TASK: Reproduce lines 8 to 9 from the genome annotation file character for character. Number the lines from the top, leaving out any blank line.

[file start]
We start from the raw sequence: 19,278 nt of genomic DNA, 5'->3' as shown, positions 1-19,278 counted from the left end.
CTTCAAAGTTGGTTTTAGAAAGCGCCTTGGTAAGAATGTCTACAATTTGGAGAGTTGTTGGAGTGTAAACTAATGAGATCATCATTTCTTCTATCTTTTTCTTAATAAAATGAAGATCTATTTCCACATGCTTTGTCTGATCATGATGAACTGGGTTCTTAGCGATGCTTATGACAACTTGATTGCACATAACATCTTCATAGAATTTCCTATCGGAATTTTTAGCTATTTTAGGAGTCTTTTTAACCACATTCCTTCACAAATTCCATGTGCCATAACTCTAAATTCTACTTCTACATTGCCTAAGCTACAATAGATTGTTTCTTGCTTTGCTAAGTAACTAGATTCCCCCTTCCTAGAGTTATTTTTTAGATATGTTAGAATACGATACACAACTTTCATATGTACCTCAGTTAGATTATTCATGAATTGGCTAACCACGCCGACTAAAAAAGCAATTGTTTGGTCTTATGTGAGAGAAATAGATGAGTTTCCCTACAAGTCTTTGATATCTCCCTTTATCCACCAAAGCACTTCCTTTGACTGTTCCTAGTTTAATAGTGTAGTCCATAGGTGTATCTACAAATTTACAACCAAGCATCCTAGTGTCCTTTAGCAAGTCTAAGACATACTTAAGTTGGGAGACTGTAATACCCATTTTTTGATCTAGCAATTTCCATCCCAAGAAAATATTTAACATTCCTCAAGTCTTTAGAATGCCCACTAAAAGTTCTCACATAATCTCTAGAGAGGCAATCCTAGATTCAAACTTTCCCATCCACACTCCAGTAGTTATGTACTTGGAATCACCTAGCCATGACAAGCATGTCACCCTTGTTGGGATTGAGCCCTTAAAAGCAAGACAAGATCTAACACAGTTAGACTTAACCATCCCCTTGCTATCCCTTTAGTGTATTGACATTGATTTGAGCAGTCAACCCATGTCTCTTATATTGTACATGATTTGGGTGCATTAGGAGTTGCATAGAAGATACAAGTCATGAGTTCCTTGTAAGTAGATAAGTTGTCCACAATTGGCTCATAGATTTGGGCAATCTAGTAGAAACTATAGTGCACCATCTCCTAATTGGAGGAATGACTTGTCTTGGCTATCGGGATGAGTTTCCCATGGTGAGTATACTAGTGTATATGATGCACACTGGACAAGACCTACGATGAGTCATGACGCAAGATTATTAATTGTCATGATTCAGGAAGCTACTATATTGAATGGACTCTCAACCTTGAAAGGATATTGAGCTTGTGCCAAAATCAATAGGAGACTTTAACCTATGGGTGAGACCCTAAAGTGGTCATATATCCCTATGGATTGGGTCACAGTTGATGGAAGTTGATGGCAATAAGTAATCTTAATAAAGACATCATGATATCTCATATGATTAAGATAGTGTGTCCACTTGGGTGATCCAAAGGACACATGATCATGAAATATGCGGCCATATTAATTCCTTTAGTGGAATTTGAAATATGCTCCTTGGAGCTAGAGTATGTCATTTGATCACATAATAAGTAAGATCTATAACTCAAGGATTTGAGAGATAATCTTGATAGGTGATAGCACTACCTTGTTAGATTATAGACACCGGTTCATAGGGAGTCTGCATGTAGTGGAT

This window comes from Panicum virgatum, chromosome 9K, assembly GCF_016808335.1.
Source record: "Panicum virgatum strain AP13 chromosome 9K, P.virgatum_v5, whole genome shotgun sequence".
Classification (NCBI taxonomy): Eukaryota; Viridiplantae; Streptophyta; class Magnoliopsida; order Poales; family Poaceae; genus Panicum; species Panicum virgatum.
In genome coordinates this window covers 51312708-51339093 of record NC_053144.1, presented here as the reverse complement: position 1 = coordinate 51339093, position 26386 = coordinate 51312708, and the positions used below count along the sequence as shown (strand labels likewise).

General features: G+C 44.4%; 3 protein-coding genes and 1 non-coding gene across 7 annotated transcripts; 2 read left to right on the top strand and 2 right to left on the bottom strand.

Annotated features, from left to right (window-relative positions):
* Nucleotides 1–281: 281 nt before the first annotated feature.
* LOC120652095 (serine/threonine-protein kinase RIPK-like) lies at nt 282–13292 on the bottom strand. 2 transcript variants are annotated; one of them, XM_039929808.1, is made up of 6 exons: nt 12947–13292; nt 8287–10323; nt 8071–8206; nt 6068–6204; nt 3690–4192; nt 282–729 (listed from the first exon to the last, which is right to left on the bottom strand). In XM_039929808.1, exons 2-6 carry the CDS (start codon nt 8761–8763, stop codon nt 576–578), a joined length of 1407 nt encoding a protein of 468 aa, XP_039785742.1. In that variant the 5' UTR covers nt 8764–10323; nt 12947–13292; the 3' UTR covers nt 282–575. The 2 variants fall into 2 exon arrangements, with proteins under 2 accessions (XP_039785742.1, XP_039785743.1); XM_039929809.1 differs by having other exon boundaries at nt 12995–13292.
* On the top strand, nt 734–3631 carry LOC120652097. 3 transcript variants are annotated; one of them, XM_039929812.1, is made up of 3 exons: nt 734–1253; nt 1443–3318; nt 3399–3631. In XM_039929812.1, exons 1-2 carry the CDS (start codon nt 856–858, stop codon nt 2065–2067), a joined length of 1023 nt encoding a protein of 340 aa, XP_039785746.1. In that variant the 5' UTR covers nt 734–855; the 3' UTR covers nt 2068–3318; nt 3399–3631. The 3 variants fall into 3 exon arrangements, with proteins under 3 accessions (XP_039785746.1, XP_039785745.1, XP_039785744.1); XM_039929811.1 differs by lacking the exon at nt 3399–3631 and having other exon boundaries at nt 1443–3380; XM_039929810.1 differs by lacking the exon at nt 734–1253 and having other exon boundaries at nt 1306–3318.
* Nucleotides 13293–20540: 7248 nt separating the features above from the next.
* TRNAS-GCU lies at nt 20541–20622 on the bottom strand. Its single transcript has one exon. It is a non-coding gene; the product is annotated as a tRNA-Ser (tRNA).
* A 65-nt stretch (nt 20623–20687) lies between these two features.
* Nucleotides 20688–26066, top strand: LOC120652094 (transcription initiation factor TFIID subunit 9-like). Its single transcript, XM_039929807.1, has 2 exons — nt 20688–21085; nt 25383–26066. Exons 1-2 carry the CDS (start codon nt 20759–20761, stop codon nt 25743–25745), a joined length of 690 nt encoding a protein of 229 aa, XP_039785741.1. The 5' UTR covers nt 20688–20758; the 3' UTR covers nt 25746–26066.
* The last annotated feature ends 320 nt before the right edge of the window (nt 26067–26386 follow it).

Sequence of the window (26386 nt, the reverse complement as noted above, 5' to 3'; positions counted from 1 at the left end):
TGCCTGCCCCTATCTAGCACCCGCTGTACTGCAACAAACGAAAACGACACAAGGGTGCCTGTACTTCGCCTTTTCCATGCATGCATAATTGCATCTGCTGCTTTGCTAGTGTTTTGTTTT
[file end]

Annotated features, from left to right (window-relative positions):
* Nucleotides 1–281: 281 nt before the first annotated feature.